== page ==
This is the first of a two-part series on prenatal testing and the ethical issues raised by it.
Professor Hank Greely spoke with Malcolm Ritter of the Associated Press about prenatal testing and how a new blood test may change the way expectant mothers learn their unborn child has Down syndrome.
The results of the blood test revealed only a risk, but when she saw them, she still threw up. Now she had to find out for sure.
So she lay on her back at a doctor's office, praying, comforted by her Christian faith and her mother at her side, while a needle was slipped into her belly.
Erin Witkowski of Port Jervis, New York, was going to find out whether the baby she was carrying had Down syndrome.--------------------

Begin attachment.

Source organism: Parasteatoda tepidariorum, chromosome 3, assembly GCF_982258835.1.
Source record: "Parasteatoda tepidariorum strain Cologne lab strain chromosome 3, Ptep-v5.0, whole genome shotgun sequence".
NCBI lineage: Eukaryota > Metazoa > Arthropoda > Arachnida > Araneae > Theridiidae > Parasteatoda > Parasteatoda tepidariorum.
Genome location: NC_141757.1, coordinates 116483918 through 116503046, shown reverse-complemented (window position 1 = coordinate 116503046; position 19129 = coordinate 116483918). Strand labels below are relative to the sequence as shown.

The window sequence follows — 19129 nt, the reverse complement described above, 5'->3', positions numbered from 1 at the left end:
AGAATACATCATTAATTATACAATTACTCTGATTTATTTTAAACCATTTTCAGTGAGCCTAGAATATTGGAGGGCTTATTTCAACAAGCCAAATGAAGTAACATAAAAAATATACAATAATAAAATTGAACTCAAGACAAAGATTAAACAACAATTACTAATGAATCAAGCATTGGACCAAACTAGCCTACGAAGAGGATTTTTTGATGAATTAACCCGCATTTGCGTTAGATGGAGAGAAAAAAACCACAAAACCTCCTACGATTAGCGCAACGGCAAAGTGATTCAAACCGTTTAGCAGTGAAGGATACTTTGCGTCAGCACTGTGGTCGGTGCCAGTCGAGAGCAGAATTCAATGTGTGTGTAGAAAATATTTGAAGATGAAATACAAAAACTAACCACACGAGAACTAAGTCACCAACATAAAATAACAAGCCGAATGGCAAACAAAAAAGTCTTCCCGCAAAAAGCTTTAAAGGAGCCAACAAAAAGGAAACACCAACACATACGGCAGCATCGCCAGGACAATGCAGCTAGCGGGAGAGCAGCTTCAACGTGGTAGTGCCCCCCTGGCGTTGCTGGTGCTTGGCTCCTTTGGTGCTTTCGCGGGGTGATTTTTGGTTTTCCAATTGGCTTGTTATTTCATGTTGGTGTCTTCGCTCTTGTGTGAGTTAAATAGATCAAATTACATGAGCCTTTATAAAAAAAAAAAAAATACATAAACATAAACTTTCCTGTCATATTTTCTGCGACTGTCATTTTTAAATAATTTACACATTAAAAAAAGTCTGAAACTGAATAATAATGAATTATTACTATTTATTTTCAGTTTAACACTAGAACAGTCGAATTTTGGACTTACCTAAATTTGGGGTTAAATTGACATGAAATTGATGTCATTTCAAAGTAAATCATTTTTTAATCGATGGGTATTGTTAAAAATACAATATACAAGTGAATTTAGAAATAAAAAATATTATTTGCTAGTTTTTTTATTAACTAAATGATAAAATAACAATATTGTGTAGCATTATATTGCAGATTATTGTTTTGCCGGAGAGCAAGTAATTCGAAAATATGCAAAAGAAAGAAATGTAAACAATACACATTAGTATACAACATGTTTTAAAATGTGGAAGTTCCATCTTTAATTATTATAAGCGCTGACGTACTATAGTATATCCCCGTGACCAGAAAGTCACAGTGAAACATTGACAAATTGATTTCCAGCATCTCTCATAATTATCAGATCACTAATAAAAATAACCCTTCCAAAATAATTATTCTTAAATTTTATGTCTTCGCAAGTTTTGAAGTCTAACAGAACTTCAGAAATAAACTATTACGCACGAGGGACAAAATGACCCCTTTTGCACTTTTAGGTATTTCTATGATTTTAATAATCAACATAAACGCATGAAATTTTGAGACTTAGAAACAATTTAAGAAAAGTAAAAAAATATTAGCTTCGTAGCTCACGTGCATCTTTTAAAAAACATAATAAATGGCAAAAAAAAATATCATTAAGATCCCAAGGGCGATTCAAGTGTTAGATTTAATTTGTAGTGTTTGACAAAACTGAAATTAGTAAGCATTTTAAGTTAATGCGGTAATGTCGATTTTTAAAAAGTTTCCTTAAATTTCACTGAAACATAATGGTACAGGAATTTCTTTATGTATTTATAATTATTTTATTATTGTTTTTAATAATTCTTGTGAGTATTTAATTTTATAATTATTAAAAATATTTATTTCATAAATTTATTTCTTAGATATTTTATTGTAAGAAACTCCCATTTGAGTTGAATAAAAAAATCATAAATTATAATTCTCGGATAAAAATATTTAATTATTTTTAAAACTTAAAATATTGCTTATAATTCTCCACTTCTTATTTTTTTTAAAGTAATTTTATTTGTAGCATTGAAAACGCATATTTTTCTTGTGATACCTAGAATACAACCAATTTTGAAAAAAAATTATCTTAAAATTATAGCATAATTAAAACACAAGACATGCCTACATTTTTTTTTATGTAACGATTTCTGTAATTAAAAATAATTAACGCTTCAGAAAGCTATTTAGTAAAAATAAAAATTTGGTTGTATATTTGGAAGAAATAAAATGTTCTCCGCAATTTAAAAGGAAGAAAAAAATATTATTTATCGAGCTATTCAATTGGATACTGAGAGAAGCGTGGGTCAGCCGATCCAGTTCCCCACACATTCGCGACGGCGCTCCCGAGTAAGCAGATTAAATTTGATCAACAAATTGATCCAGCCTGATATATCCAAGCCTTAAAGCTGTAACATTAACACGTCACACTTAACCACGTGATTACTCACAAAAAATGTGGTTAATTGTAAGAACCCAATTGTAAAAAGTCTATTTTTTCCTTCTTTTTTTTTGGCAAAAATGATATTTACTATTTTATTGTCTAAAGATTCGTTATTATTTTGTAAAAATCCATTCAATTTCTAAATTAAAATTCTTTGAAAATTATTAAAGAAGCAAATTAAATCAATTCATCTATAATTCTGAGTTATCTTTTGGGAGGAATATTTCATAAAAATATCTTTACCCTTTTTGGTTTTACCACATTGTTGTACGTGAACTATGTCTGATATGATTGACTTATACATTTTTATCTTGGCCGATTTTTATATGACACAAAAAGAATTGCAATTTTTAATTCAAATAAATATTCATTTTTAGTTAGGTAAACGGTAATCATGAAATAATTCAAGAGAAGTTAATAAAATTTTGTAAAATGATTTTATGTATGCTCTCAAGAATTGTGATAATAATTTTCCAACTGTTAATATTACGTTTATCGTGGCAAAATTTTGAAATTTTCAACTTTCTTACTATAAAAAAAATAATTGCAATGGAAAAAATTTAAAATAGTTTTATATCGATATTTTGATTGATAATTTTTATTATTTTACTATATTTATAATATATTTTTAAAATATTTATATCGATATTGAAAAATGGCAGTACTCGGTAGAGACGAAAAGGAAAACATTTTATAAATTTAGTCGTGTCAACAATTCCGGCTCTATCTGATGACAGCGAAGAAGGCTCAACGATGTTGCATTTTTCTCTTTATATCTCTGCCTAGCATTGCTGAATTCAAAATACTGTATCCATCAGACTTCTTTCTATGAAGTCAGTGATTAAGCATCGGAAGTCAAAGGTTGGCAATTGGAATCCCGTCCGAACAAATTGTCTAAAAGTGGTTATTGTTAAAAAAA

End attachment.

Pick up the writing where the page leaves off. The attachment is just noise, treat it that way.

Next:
Hank Greely, a Stanford University law professor, said women sign forms for plenty of blood tests during prenatal care and often don't focus on them. Many California women are surprised to learn they had authorized the screening test for Down syndrome, he said.
If these tests are someday replaced by the new blood test, many women may be told out of the blue not simply that they are at risk, but that in fact their baby almost surely has Down syndrome, Greely says.